John: But I will move to that one.
Leo: It bugs the hell out of me that I have to buy all these phones.
John: Uh huh.
Leo: All right. Let’s take a break. Dylan Tweney is also here. Great to have you, Dylan. From beautiful San Mateo, California, where it is burning up. He is a VentureBeat columnist and founder of Tweney Media. Jason Snell of Six Colors, the incomparable. Nice to have you. Apple Watch fan.
Jason: Owner and user.
Leo: Owner and fan. You like it.
Jason: I do like it.
Leo: You like it. You don’t have Rene Ritchie’s problem of like—he has like 100 bands now.
Jason: He has some serious buying problems.
Leo: He has a buying problem.
Jason: No I got one.
Leo: One’s enough.
Jason: And I do have another band for it. I have the fancy leather band for it.
Leo: They are inexpensive. Oh, you do?
Jason: I do.
Jason: Just the one though.
Leo: Because Christina just bought the fancy pink band.
Christina: I did. I’m so excited. I’m so excited.
Leo: Why are you excited about that band? Because you paid about $250 for about $5 worth of plastic.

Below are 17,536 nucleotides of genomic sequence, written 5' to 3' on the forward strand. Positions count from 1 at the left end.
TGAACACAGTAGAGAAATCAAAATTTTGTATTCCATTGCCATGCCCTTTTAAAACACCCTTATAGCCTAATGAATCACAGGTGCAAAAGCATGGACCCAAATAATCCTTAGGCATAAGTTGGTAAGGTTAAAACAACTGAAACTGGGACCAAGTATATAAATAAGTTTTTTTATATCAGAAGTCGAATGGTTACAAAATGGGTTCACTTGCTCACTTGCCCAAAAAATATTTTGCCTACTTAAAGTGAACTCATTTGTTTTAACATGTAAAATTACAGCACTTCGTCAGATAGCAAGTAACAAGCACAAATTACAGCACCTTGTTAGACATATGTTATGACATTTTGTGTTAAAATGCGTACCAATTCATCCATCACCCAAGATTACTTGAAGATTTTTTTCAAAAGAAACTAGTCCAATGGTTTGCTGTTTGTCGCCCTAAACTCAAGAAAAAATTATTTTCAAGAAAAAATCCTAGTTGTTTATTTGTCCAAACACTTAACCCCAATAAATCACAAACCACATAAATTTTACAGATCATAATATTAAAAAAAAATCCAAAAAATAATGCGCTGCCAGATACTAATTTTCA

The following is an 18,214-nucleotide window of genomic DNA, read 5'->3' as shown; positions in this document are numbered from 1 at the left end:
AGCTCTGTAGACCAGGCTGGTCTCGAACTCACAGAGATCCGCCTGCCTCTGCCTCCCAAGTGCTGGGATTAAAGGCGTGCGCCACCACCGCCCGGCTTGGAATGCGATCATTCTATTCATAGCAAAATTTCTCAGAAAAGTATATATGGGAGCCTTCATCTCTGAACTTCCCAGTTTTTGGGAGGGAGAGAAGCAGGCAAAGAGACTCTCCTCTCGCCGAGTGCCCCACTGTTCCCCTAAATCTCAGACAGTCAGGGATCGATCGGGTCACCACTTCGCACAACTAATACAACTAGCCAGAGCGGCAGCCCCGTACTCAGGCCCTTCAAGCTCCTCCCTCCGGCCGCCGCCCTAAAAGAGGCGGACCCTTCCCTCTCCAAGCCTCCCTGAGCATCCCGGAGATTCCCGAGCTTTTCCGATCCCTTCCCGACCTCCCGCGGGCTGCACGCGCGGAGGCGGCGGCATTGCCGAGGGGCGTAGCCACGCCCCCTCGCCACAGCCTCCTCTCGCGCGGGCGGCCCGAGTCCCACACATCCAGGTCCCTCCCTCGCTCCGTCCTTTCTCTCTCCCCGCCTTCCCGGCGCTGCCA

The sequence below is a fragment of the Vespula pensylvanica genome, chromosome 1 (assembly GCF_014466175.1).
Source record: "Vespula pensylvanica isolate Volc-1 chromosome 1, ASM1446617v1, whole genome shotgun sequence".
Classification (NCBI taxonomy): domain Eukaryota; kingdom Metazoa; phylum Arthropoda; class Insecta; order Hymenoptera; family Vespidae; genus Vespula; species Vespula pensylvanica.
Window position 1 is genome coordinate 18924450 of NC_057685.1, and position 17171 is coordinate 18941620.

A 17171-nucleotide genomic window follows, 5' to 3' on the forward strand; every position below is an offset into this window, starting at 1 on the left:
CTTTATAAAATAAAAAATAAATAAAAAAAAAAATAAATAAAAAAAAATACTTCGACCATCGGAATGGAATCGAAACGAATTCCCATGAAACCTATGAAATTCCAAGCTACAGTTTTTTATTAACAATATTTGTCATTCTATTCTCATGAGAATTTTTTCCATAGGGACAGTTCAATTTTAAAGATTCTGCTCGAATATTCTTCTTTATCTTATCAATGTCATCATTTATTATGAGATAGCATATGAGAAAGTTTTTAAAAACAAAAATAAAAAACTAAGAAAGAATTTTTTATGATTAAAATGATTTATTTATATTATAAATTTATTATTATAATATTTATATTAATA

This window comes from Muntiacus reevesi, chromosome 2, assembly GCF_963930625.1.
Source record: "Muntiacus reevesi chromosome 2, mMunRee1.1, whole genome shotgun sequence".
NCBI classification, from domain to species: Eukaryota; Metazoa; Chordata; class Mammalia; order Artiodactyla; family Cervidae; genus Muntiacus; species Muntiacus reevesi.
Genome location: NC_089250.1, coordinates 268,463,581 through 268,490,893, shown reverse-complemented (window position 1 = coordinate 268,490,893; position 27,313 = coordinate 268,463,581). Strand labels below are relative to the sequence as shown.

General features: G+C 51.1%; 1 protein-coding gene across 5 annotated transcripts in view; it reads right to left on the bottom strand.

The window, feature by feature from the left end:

Christina: Happily. Happily.
Christina: I do not care. Fashion.
Leo: I guess this is what I don’t understand. Because I am not, as you can tell, a fashion forward kind of guy. I don’t understand fashion. You wanted the pink. I thought you got the pink. You wanted the pink.
Christina: No, I wanted the pink originally and I changed my order so I could get my watch before the middle of June. So in order to get the watch the 1st week of May I got just the regular black classic buckle. So the regular black pleather band. And then I’ve been using, this summer I’ve been using the sport band. The while sport band and I really like that. And finally on Friday, finally, finally, finally, after like months of waiting, the modern buckles are available to order and it should be shipping to me between August 25th and September 2nd. I am so excited.
Leo: $250. That doesn’t bother you?
Christina: Yep. Not in the slightest.
Leo: Not at all.
Christina: I didn’t even blink. No. It is what it is.
Leo: I’ve been buying those cheap, like $35 knock offs. Which fit fine and work fine.